Acting CMS Administrator Kerry Weems told a House committee that for the first time his agency would conduct an analysis of the extra services that Medicare Advantage enrollees actually use rather than just what the participating plans offer.
Private insurers that make up Medicare Advantage often tout added benefits, such as coverage for hearing aids, eyeglasses and gym memberships, as the primary reason why they are paid on average 13% more than traditional fee-for-service Medicare. But the plans have never had to document how many beneficiaries actually take advantage of those extra services.
We have no idea what beneficiaries receive in Medicare Advantage because theres no requirement that the Medicare Advantage plans turn over any data on the services actually rendered to the government or to the beneficiaries, Rep. Pete Stark (D-Calif.), chairman of the House Ways and Means Committee's health subcommittee, said during a Capitol Hill hearing.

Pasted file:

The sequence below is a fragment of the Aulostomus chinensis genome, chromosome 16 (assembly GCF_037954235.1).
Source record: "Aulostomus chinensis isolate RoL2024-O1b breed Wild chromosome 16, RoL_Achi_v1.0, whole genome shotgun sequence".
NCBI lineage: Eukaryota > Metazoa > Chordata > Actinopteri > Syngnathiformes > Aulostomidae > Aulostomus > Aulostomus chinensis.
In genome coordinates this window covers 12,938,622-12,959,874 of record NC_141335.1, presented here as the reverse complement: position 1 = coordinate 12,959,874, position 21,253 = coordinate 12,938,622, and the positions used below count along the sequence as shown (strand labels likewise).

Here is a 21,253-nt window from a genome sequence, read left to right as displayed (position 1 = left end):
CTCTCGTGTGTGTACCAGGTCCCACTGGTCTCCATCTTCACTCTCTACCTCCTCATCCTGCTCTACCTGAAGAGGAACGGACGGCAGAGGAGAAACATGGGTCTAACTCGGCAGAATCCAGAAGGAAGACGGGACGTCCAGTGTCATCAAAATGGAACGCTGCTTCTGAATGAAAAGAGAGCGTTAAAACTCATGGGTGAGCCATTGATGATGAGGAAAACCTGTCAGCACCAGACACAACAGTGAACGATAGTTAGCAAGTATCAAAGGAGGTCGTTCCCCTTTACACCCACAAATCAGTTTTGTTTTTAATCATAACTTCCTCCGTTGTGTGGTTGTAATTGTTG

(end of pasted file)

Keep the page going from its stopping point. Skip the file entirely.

The data have long been sought by Stark and others who charge that Medicare Advantage has operated almost untouched by government oversight while being paid billions more than traditional Medicare. The move follows a new report from government auditors that some Medicare Advantage beneficiaries are actually spending more for home-health services and hospitalizations than those in traditional Medicare.
Rep. Dave Camp (R-Mich.), the panels senior Republican, however, assailed the report, saying that it is based on hypothetical issues rather than real world experience. -- by Matthew DoBias
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